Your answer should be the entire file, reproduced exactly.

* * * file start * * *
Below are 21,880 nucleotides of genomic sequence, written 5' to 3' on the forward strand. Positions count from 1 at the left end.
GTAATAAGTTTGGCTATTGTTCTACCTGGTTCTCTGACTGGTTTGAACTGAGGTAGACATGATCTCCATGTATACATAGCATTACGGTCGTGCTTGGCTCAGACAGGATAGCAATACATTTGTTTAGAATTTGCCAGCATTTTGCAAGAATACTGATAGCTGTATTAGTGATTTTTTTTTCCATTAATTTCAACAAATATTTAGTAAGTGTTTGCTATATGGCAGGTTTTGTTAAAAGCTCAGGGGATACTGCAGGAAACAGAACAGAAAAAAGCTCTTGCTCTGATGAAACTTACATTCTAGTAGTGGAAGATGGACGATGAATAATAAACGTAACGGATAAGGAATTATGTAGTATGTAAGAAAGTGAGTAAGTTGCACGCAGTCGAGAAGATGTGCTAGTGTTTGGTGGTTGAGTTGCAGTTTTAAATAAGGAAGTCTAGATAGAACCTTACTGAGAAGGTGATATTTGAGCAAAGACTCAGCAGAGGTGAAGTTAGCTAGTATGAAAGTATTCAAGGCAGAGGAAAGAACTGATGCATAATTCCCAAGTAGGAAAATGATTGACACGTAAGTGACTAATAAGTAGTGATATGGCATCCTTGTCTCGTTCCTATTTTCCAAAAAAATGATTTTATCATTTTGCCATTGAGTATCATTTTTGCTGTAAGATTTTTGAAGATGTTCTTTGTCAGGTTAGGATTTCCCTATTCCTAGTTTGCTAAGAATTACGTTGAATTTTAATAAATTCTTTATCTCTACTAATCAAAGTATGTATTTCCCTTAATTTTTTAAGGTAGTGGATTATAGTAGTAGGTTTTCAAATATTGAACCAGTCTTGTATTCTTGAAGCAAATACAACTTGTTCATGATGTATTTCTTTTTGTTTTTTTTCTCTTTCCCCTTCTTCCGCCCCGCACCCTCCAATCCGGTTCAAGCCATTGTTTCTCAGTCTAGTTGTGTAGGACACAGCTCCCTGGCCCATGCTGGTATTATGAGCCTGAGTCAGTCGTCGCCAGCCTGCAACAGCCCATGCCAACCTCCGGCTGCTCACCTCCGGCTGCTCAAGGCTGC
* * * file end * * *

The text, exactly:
Below are 21,880 nucleotides of genomic sequence, written 5' to 3' on the forward strand. Positions count from 1 at the left end.
GTAATAAGTTTGGCTATTGTTCTACCTGGTTCTCTGACTGGTTTGAACTGAGGTAGACATGATCTCCATGTATACATAGCATTACGGTCGTGCTTGGCTCAGACAGGATAGCAATACATTTGTTTAGAATTTGCCAGCATTTTGCAAGAATACTGATAGCTGTATTAGTGATTTTTTTTTCCATTAATTTCAACAAATATTTAGTAAGTGTTTGCTATATGGCAGGTTTTGTTAAAAGCTCAGGGGATACTGCAGGAAACAGAACAGAAAAAAGCTCTTGCTCTGATGAAACTTACATTCTAGTAGTGGAAGATGGACGATGAATAATAAACGTAACGGATAAGGAATTATGTAGTATGTAAGAAAGTGAGTAAGTTGCACGCAGTCGAGAAGATGTGCTAGTGTTTGGTGGTTGAGTTGCAGTTTTAAATAAGGAAGTCTAGATAGAACCTTACTGAGAAGGTGATATTTGAGCAAAGACTCAGCAGAGGTGAAGTTAGCTAGTATGAAAGTATTCAAGGCAGAGGAAAGAACTGATGCATAATTCCCAAGTAGGAAAATGATTGACACGTAAGTGACTAATAAGTAGTGATATGGCATCCTTGTCTCGTTCCTATTTTCCAAAAAAATGATTTTATCATTTTGCCATTGAGTATCATTTTTGCTGTAAGATTTTTGAAGATGTTCTTTGTCAGGTTAGGATTTCCCTATTCCTAGTTTGCTAAGAATTACGTTGAATTTTAATAAATTCTTTATCTCTACTAATCAAAGTATGTATTTCCCTTAATTTTTTAAGGTAGTGGATTATAGTAGTAGGTTTTCAAATATTGAACCAGTCTTGTATTCTTGAAGCAAATACAACTTGTTCATGATGTATTTCTTTTTGTTTTTTTTCTCTTTCCCCTTCTTCCGCCCCGCACCCTCCAATCCGGTTCAAGCCATTGTTTCTCAGTCTAGTTGTGTAGGACACAGCTCCCTGGCCCATGCTGGTATTATGAGCCTGAGTCAGTCGTCGCCAGCCTGCAACAGCCCATGCCAACCTCCGGCTGCTCACCTCCGGCTGCTCAAGGCTGC